Peregrine, a major supplier of infrastructure management software, whose European customers include Guinness and German airline Lufthansa, filed for Chapter 11 protection in September 2002 following the discovery of accounting irregularities.
The supplier has also been investigated by the Securities and Exchange Commission. However, earlier this month its reorganisation plans were accepted by the US Bankruptcy Court and the Securities and Exchange Commission withdrew its plans to fine the company.
Kris Brittain, research director at analyst firm Gartner, said acquiring new customers would be "a sizeable challenge" for Peregrine and it will have to offer very competitively priced products.
Brittain said because the enterprise infrastructure market is depressed, customers will be able to cut some good deals with Peregrine as it struggles to beat off competition from rivals such as Hewlett-Packard and Computer Associates.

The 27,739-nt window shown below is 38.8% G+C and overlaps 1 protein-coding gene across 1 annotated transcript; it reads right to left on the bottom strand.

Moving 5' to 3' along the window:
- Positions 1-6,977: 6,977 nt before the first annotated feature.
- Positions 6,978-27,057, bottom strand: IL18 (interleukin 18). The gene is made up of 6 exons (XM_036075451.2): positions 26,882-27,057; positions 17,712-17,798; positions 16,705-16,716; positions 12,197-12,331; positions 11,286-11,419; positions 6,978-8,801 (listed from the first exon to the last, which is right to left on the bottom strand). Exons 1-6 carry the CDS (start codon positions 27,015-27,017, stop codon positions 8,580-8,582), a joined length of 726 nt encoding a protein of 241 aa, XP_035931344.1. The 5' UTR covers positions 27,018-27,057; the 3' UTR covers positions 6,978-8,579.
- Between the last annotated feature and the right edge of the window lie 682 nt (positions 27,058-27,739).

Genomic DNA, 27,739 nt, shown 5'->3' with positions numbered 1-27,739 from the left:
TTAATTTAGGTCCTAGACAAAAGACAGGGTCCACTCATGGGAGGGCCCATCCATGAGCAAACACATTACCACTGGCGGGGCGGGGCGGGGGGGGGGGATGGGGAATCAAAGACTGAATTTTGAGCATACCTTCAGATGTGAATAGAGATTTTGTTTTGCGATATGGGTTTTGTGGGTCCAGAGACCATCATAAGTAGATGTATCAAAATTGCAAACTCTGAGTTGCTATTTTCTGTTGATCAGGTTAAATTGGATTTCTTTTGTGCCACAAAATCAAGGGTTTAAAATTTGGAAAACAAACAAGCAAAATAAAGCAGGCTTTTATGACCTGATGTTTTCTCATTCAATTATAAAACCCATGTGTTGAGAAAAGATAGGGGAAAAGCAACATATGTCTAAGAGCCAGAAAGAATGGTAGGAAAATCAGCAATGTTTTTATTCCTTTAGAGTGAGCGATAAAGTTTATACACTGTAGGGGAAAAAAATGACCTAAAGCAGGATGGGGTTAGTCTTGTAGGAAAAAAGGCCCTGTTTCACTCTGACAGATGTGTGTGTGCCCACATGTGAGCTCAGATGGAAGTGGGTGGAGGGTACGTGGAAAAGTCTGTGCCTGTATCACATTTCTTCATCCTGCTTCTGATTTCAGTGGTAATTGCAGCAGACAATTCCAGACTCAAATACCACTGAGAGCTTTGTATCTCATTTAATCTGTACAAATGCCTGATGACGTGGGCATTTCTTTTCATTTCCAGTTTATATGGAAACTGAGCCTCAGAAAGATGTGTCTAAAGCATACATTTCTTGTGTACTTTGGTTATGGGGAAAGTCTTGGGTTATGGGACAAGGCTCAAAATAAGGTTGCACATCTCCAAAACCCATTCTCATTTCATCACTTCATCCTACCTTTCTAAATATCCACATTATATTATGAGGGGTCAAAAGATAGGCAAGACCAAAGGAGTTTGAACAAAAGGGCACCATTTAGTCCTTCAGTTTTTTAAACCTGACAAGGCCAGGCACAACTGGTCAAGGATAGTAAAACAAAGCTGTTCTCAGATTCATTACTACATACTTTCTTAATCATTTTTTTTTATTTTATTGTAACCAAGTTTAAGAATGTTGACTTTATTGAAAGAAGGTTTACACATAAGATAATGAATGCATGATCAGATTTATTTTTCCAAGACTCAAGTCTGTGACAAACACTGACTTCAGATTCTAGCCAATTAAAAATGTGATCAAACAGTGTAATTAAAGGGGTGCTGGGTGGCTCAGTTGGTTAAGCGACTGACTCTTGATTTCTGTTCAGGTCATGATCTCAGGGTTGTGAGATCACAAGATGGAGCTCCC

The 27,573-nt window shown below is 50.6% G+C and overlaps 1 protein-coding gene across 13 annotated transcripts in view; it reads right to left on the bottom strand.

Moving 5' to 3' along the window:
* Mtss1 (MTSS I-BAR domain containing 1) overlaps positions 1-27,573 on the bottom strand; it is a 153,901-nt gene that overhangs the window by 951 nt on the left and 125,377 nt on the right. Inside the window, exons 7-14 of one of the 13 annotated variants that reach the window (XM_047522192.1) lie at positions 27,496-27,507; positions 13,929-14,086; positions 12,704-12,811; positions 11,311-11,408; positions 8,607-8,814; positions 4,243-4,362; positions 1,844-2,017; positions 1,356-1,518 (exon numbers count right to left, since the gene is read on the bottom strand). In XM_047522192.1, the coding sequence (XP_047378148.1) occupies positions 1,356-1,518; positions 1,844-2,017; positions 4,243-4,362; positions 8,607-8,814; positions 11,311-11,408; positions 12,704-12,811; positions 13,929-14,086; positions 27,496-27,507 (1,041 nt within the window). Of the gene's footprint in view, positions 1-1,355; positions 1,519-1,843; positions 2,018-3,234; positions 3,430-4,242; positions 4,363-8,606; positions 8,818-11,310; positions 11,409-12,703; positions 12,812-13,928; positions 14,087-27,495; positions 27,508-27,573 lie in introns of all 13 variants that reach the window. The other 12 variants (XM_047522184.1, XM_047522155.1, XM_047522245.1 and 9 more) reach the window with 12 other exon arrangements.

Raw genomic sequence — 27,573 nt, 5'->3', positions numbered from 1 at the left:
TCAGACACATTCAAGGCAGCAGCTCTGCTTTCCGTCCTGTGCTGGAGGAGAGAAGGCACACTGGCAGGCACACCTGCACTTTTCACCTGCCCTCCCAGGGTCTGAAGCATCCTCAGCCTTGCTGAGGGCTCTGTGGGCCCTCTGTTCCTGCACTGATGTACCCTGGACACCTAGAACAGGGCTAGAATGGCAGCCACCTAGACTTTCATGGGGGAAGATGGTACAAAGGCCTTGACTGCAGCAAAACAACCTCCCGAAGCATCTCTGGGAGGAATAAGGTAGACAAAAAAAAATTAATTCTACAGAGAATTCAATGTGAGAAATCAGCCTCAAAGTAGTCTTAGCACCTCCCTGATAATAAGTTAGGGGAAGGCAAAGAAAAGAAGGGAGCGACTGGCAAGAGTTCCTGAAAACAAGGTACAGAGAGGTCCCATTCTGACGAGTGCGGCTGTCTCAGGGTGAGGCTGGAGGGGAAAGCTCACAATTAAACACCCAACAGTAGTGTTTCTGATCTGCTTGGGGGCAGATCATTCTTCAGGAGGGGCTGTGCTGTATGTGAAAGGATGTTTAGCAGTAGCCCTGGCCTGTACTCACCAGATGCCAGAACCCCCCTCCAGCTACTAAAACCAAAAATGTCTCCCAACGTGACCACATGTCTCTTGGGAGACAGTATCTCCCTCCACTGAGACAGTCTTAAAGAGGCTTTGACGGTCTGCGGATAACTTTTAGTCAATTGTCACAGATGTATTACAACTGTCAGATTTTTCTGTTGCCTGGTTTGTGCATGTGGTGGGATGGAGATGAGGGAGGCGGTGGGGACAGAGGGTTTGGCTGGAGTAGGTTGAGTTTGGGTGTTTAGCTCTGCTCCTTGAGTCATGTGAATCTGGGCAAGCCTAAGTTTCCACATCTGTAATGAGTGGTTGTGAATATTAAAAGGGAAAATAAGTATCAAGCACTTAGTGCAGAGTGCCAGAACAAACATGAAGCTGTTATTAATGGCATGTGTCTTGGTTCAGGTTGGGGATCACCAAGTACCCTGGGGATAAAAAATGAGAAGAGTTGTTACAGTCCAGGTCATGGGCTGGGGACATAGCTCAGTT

Another possible attraction for users is that Peregrine has improved support and customer service for its 2,500-3,000 existing users since entering Chapter 11 protection.
Meta Group analyst Rakesh Kumar said the firm still has a good installed user base in Europe and customers should not be unduly worried about the Chapter 11 issue. "My advice to users is to do the due diligence, go for discounts and not panic about the state of Peregrine," he said.
In March, Peregrine announced its product roadmap, which focuses on consolidating its technologies into two flagship software suites, Servicecenter and Assetcenter.